Clean Water Advocacy - News Releases - August 22, 2000

August 22, 2000
Contact: John Millett, 202/833-4651, AMSA

Household Mercury Poses National Clean Water Compliance Concerns

Washington, DC — The Association of Metropolitan Sewerage Agencies (AMSA) reports that mercury levels in household wastewater are sufficiently high to pose Clean Water Act compliance problems for the nation's wastewater treatment plants. The findings of the AMSA study underscore the need for a comprehensive, priority-based, cost-effective national strategy to reduce mercury in the environment. The complete report, “Evaluation of Domestic Sources of Mercury,” is available on AMSA's web site.

Mercury contamination is the leading cause of fish advisories in the country. Because mercury “bioaccumulates” in the fatty tissues of fish and wildlife as it passes up the food chain, the U.S. Environmental Protection Agency (EPA) is expected to recommend significantly stricter national water quality criteria for mercury later this year — at or near the level of 1 part per trillion, which is already in place in the Great Lakes.

Mercury from domestic wastewater and municipal treatment plants accounts for less than 1 percent of mercury entering the environment. Still many wastewater treatment agencies are concerned that compliance will require the application of advanced treatment at their publicly owned treatment works (POTWs) that have been shown to cost $10 million - $100 million for every pound of mercury removed. In addition, such advanced treatment may not have much impact on resolving water quality issues as long as mercury continues to enter the environment from other sources such as air pollution or abandoned mines. EPA believes that by using new analytical and sampling techniques and pollution minimization, POTWs should have no difficulty in attaining these more stringent requirements. EPA's conclusions in large part are based on a 1994 mercury sampling project that showed four of nine wastewater treatment plants had non-detectable mercury levels. This approach, however, assumes that there is no background mercury concentration in domestic wastes. Until recently there has been very little information on mercury concentrations in domestic waste, mainly due to a lack of monitoring at a sufficiently low level.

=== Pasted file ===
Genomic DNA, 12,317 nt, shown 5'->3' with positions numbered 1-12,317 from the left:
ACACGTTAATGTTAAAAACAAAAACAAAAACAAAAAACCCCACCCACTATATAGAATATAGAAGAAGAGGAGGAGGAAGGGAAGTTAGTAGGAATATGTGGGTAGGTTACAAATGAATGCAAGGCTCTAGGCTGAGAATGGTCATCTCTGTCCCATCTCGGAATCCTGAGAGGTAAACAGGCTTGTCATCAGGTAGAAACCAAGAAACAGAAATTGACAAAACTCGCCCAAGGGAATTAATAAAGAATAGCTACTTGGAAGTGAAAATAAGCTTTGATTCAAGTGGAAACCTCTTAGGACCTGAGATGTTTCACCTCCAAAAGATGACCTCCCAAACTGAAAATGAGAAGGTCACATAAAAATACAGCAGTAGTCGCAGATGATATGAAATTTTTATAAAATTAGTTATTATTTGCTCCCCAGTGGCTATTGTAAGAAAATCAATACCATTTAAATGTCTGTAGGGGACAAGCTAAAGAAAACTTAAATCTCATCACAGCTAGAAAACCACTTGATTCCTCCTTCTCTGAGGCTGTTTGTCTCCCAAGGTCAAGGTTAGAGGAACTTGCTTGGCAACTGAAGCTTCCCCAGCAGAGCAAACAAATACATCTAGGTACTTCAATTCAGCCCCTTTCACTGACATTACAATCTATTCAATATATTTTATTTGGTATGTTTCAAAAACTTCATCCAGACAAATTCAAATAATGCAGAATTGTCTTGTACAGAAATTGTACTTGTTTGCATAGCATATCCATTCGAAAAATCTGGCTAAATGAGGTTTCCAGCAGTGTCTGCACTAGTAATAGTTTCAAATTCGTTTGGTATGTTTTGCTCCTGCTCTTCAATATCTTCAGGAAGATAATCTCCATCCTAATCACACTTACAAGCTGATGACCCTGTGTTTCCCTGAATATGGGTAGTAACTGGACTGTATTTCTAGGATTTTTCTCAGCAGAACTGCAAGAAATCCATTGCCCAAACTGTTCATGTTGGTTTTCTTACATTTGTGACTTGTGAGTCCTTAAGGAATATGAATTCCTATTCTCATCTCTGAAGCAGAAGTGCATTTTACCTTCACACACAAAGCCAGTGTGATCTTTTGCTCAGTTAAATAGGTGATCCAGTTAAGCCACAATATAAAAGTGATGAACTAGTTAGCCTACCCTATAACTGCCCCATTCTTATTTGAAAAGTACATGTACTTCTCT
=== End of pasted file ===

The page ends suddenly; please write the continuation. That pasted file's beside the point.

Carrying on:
To better understand the relative contributions of mercury in domestic wastes and potential source control options, AMSA initiated a study to collect information on concentrations of mercury in domestic wastewater, to identify the sources of mercury in domestic wastewater, and to evaluate the feasibility of controlling those mercury sources. Sources evaluated included common household products and food items, as well as research on mercury contributions from individuals with amalgam fillings.

The results of this study offer some important observations for sources of mercury in domestic wastewater and the feasibility of effective control options, and are available in a final report from AMSA. The major findings are listed below.

In EPA's cost analysis for the Great Lakes Water Quality Initiative, and in subsequent discussions with wastewater representatives, the Agency has supported the use of pollutant minimization programs as a way for achieving compliance. AMSA strongly endorses and promotes pollution minimization efforts, but is concerned that these efforts may not be adequate to produce the desired level of permit compliance sought by regulatory authorities, highlighting the need for a national mercury compliance strategy for POTWs.

AMSA represents the nation's publicly owned wastewater agencies. Together, AMSA member agencies serve the majority of the sewered population and reclaim over 18 billion gallons of wastewater every day.